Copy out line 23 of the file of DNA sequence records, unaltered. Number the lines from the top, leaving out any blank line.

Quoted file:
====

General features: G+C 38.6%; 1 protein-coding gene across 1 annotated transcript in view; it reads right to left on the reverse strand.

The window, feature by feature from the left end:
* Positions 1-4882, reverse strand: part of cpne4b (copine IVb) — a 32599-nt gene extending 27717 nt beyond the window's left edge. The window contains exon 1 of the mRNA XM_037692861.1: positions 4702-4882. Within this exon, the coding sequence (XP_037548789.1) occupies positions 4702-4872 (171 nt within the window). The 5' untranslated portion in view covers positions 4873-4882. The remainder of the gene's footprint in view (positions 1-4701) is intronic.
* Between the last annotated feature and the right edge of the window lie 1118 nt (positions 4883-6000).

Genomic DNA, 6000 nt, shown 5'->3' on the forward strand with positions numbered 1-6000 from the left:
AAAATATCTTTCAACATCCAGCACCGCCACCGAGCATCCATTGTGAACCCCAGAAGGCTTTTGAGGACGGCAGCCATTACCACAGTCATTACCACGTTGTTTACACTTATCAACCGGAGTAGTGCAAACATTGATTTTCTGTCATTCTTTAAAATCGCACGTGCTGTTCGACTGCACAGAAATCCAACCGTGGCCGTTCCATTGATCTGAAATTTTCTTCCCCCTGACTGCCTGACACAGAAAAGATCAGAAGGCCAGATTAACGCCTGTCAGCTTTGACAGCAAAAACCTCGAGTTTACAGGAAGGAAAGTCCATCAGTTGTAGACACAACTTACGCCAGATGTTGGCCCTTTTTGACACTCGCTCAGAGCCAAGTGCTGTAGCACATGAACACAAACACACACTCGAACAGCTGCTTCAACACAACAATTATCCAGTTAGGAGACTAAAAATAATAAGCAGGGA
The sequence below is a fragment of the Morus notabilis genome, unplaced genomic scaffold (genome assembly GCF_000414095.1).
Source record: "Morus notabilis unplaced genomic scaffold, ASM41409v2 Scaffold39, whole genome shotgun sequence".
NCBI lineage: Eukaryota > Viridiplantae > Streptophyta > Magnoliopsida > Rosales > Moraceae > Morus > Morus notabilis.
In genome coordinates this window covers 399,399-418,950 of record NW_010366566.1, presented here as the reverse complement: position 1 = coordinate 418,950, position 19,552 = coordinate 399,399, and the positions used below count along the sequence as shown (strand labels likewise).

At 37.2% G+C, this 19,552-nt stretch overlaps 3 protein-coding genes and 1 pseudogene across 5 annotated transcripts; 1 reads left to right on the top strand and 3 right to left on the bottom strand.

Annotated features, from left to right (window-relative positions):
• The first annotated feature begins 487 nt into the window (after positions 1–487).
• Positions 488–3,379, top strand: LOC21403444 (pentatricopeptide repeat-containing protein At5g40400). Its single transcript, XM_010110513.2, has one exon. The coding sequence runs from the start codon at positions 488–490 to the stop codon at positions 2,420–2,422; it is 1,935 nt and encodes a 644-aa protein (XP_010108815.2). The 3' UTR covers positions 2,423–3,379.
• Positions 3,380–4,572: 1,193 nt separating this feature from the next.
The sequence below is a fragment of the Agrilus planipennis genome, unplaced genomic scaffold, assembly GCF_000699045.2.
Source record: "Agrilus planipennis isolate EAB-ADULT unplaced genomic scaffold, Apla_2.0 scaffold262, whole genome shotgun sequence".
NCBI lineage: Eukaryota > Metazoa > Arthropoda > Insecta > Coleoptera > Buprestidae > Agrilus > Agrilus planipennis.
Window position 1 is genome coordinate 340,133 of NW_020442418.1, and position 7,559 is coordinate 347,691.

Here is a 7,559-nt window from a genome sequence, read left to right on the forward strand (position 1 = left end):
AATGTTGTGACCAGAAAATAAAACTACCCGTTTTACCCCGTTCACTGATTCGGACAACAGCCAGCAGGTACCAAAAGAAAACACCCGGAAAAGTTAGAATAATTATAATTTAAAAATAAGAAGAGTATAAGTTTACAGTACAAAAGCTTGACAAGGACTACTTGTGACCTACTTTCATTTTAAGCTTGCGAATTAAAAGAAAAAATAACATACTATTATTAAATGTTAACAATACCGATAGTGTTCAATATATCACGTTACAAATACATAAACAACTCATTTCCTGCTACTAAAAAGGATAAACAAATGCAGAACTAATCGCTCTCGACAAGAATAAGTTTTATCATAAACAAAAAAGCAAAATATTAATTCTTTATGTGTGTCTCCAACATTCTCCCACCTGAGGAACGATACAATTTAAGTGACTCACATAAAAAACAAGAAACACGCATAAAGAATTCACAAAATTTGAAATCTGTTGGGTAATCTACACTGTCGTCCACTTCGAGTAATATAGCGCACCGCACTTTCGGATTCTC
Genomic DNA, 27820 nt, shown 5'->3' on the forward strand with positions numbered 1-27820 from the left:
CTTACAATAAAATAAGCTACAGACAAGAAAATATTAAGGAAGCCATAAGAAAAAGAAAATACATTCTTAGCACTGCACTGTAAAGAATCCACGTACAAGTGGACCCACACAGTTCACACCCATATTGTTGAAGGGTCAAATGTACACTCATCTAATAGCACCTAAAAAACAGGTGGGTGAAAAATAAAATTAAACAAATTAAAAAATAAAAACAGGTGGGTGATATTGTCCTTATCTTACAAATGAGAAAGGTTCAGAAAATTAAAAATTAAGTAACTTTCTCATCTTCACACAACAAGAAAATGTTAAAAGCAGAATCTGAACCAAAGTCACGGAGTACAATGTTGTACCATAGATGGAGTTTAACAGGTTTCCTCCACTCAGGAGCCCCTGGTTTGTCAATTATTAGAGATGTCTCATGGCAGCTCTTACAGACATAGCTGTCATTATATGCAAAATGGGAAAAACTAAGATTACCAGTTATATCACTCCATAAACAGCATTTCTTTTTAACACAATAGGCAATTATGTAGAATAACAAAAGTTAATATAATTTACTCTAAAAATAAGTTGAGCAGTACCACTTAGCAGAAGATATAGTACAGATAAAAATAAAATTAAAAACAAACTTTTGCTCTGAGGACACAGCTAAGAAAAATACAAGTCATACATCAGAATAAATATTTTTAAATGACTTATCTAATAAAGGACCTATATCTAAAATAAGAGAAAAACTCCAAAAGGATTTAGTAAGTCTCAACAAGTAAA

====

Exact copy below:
CTTACAATAAAATAAGCTACAGACAAGAAAATATTAAGGAAGCCATAAGAAAAAGAAAATACATTCTTAGCACTGCACTGTAAAGAATCCACGTACAAGTGGACCCACACAGTTCACACCCATATTGTTGAAGGGTCAAATGTACACTCATCTAATAGCACCTAAAAAACAGGTGGGTGAAAAATAAAATTAAACAAATTAAAAAATAAAAACAGGTGGGTGATATTGTCCTTATCTTACAAATGAGAAAGGTTCAGAAAATTAAAAATTAAGTAACTTTCTCATCTTCACACAACAAGAAAATGTTAAAAGCAGAATCTGAACCAAAGTCACGGAGTACAATGTTGTACCATAGATGGAGTTTAACAGGTTTCCTCCACTCAGGAGCCCCTGGTTTGTCAATTATTAGAGATGTCTCATGGCAGCTCTTACAGACATAGCTGTCATTATATGCAAAATGGGAAAAACTAAGATTACCAGTTATATCACTCCATAAACAGCATTTCTTTTTAACACAATAGGCAATTATGTAGAATAACAAAAGTTAATATAATTTACTCTAAAAATAAGTTGAGCAGTACCACTTAGCAGAAGATATAGTACAGATAAAAATAAAATTAAAAACAAACTTTTGCTCTGAGGACACAGCTAAGAAAAATACAAGTCATACATCAGAATAAATATTTTTAAATGACTTATCTAATAAAGGACCTATATCTAAAATAAGAGAAAAACTCCAAAAGGATTTAGTAAGTCTCAACAAGTAAA